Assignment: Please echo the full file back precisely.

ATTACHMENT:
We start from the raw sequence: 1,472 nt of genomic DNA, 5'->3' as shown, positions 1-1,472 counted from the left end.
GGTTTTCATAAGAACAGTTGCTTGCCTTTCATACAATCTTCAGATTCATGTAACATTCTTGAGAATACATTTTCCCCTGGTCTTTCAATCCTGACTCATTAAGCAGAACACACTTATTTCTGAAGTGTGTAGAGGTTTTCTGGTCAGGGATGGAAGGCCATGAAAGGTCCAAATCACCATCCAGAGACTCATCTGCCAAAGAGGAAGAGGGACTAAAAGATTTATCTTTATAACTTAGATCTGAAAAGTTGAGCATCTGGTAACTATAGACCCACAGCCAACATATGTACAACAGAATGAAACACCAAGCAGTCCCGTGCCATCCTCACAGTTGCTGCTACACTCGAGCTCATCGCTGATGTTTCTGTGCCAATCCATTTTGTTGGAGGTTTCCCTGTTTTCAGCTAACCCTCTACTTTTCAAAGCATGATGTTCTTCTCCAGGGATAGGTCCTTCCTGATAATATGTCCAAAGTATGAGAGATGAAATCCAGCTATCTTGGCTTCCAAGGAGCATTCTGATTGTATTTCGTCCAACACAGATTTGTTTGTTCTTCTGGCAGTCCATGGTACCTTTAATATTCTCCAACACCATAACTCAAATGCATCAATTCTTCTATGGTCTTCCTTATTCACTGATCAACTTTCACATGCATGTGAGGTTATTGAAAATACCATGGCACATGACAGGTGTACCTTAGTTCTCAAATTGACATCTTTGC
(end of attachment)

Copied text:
We start from the raw sequence: 1,472 nt of genomic DNA, 5'->3' as shown, positions 1-1,472 counted from the left end.
GGTTTTCATAAGAACAGTTGCTTGCCTTTCATACAATCTTCAGATTCATGTAACATTCTTGAGAATACATTTTCCCCTGGTCTTTCAATCCTGACTCATTAAGCAGAACACACTTATTTCTGAAGTGTGTAGAGGTTTTCTGGTCAGGGATGGAAGGCCATGAAAGGTCCAAATCACCATCCAGAGACTCATCTGCCAAAGAGGAAGAGGGACTAAAAGATTTATCTTTATAACTTAGATCTGAAAAGTTGAGCATCTGGTAACTATAGACCCACAGCCAACATATGTACAACAGAATGAAACACCAAGCAGTCCCGTGCCATCCTCACAGTTGCTGCTACACTCGAGCTCATCGCTGATGTTTCTGTGCCAATCCATTTTGTTGGAGGTTTCCCTGTTTTCAGCTAACCCTCTACTTTTCAAAGCATGATGTTCTTCTCCAGGGATAGGTCCTTCCTGATAATATGTCCAAAGTATGAGAGATGAAATCCAGCTATCTTGGCTTCCAAGGAGCATTCTGATTGTATTTCGTCCAACACAGATTTGTTTGTTCTTCTGGCAGTCCATGGTACCTTTAATATTCTCCAACACCATAACTCAAATGCATCAATTCTTCTATGGTCTTCCTTATTCACTGATCAACTTTCACATGCATGTGAGGTTATTGAAAATACCATGGCACATGACAGGTGTACCTTAGTTCTCAAATTGACATCTTTGC